Up to 200 homeless people will be back on the streets at night once Orange County armory shelter programs end Sunday morning
News that Saturday, July 14, would be the last night for homeless people to sleep at the California National Guard Armory in Santa Ana caught Kimberly Shagena by surprise.
“Geez Louise, that’s even sooner than I thought,” said Shagena, 52, who has spent every night for nearly eight months inside the cavernous military installation on Warner Avenue, bedding down on a mat on the ground with her belongings held close beside her.
“I thought it was closing on Sunday. It makes a difference, 24 hours.”
The reality of going back to sleeping on the streets or in their cars was one day closer.
Anxiety had already set in for Shagena and many others who have continued sleeping at the armory under a special 90-day extension of Orange County’s annual cold weather shelter program at the National Guard facilities in Santa Ana and Fullerton.
“Everybody was upset,” said Shagena. “They didn’t know where they were going to sleep, where they were going to go — same thing I’m worried about.”
On Thursday, the county sent a team of social service and health care workers to help connect people at the Santa Ana armory to such resources as food stamps, general relief and medical services.
Housing options were limited at the two county-run shelters. The Courtyard in Santa Ana, as of Thursday, had 43 available beds and Bridges at Kraemer Place in Anaheim had 13.
The county spent about $800,000 on the extension. The Fullerton program ended Wednesday because the military needed to use the facility. That last night, 78 people slept at the Brookhurst Street armory. Thursday’s crowd in Santa Ana numbered 138, and 36 sought help from the county workers.
Shagena, who is bipolar and hobbled from back surgery to repair degenerative discs, hopes to find a room to rent. She gets about $1,800 monthly in disability and worker’s comp payments but said it’s taken months to fix her finances after thieves hacked her bank account. A caretaker brought her to the armory in January.
Others are more uncertain of their future.
“I’ll probably go over to the Courtyard or something,” Victor Stepanenko, 50, said in between forkfuls of salad from Thursday night’s hot meal of salmon casserole. He is a former electrical engineer hurt by the recession and homeless now for five years.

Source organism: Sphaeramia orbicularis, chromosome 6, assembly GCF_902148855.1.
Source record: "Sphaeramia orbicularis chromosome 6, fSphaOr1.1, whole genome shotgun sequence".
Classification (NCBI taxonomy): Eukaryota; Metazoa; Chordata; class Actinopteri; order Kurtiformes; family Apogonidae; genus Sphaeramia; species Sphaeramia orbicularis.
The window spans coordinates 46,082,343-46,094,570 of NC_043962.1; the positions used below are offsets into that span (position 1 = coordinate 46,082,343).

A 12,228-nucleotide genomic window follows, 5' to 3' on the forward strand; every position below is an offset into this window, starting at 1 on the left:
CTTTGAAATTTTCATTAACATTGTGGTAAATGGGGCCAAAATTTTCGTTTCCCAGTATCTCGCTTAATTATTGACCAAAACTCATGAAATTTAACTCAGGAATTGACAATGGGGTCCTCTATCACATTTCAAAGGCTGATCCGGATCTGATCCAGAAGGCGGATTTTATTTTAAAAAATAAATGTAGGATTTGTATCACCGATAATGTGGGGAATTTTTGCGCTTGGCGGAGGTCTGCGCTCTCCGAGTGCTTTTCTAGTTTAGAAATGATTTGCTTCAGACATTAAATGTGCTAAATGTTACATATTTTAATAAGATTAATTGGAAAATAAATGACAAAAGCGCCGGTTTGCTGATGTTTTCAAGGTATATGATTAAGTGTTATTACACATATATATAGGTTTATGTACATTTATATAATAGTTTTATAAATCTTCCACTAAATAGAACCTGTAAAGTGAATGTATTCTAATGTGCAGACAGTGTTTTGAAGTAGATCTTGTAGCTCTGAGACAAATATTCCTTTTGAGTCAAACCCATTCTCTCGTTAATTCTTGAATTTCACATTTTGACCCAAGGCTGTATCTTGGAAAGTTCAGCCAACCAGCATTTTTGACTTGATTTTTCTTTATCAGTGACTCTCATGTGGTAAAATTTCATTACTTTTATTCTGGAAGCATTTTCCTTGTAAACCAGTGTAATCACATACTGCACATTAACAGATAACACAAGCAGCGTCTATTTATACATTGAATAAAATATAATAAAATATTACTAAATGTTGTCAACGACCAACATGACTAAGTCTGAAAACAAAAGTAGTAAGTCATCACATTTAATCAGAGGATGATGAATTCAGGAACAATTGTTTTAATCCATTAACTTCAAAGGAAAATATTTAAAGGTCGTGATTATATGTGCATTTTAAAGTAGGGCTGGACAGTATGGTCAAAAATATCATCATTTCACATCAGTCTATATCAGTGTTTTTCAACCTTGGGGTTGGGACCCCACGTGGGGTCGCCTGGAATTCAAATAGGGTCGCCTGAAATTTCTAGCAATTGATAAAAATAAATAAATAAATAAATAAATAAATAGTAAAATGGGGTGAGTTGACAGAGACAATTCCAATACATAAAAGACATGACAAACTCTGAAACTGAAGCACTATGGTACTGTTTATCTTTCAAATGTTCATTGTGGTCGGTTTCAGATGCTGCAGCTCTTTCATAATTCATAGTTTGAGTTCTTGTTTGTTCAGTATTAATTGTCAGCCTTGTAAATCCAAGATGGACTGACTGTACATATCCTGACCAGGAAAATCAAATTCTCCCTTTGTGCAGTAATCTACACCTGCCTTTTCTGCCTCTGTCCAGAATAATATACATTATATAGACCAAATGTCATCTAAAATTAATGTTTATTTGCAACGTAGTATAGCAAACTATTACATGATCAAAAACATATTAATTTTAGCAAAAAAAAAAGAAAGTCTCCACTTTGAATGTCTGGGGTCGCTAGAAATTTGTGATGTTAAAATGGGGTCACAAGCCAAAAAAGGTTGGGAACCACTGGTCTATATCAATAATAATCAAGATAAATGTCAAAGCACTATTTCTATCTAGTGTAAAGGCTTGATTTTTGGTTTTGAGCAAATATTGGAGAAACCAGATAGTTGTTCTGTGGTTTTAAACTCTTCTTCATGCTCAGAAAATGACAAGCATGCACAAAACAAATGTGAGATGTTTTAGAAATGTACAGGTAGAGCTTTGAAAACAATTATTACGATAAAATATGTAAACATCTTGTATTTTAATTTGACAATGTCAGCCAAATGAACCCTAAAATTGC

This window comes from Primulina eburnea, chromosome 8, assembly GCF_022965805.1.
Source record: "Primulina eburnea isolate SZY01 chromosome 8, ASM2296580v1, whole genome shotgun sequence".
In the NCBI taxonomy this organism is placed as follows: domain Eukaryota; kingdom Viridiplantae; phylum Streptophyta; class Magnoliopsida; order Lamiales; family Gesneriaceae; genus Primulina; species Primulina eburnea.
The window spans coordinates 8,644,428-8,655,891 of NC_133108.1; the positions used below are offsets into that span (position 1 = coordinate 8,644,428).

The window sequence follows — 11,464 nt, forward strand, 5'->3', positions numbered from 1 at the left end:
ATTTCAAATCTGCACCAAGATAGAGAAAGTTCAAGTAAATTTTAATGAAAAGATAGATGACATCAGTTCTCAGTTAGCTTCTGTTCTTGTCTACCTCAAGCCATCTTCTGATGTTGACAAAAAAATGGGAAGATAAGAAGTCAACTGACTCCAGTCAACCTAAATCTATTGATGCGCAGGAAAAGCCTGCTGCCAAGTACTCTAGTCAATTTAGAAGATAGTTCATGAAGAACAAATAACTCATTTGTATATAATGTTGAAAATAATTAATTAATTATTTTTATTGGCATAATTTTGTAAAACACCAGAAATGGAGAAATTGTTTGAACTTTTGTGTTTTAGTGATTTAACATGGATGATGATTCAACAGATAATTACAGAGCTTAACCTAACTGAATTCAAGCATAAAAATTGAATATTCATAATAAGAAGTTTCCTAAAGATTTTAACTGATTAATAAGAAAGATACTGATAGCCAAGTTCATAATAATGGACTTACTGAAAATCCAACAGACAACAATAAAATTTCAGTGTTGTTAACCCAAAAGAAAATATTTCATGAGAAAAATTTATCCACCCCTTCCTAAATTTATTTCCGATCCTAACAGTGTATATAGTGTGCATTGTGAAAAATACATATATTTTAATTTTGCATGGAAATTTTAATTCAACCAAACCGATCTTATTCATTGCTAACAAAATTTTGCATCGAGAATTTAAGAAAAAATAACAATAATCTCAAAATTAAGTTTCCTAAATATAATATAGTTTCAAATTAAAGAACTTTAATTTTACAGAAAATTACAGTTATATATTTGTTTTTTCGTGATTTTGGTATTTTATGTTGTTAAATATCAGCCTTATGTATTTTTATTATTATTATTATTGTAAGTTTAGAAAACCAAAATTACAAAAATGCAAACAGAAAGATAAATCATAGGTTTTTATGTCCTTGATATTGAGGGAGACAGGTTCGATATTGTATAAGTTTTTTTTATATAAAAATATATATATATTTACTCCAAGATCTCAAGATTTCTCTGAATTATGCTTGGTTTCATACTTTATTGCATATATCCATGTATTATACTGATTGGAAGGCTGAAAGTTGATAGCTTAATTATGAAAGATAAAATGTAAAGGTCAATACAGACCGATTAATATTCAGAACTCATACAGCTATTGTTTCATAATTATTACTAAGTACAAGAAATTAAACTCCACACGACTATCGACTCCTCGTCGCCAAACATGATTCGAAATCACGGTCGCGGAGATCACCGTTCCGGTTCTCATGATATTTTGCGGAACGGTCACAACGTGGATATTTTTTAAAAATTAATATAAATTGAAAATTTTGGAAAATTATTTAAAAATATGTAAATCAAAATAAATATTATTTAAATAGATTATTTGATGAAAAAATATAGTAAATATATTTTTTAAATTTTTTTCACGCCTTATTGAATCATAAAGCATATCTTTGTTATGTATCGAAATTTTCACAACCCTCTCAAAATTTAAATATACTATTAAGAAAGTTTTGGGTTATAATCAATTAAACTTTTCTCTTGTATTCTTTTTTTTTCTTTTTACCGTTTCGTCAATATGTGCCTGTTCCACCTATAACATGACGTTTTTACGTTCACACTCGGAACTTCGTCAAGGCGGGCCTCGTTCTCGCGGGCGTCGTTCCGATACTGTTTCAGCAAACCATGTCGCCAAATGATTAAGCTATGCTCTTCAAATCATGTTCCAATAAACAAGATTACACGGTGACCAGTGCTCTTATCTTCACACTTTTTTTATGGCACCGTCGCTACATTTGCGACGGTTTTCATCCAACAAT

“I’ve been trying to get back to work,” Stepanenko said. “This is crazy.”
Even though he doesn’t drink or do drugs, Stepanenko wants to explore getting into a sober living house because, he said, they have openings.
Frank Kim, Orange County’s executive officer, said the county is working with Santa Ana officials to find a site elsewhere in the city to relocate the Courtyard shelter from its Civic Center location, and expand the capacity.
The Courtyard sleeps about 400 people in a converted bus terminal. The Bridges shelter has 200 beds.
But nothing can develop fast enough, Kim said:
“We want to find a solution that makes everyone happy but the reality is it takes time.”
The county and all 34 cities are involved in a civil rights lawsuit related to the clearing of homeless tent encampments at the Santa Ana River Trail in February. Officials are under pressure from U.S. District Court Judge David O. Carter to identify sites for additional emergency shelters around the county.
Lawyers representing the homeless plaintiffs said they will seek to suspend local ordinances that prevent homeless people from camping on the street if appropriate shelter can’t be provided. Undisclosed sites have been proposed.
Santa Ana and Anaheim residents and city officials feel that their cities have borne the brunt of trying to cope with the county’s homeless population, estimated at around 4,800 people. More than half are unsheltered.
Kim has been hearing those concerns almost daily since the river trail encampments were cleared of hundreds of homeless people. Most were placed in motels for 30 days. Many are back on the streets, while others are temporarily housed. Another tent encampment of about 200 people at the Santa Ana Civic Center was shut down in April.
At a court hearing earlier this year, Carter worried about what would happen after the expiration of the armory shelter programs — extended on an emergency basis by Gov. Jerry Brown and the state’s military department.
When the Fullerton armory closed Wednesday, the county scrapped a plan to transport people to the Santa Ana armory for the rest of the week.
“The sensitivity of communities is so high,” Kim said in a phone interview Thursday. “We’ve had issues with communities that have said we don’t want you to bring that population into our communities.”
At least one man staying at the Santa Ana armory planned to leave Orange County if a housing lead from Mercy House, the nonprofit that operates the armory shelter programs, didn’t pan out.
Gerald Broussard, originally from Los Angeles, said he wasn’t worried about his prospects. He also had a referral from an LA agency and has been able to find work in both counties.
Broussard only recently became homeless, his first experience of not having a place to stay, he said.
“I didn’t have any plans on staying here anyway, so it won’t affect me,” Broussard, 56, said of the armory closing. “I’m healthy. I’ve got people who will help me. But a lot of these people, all they have is the other homeless person that’s with them.”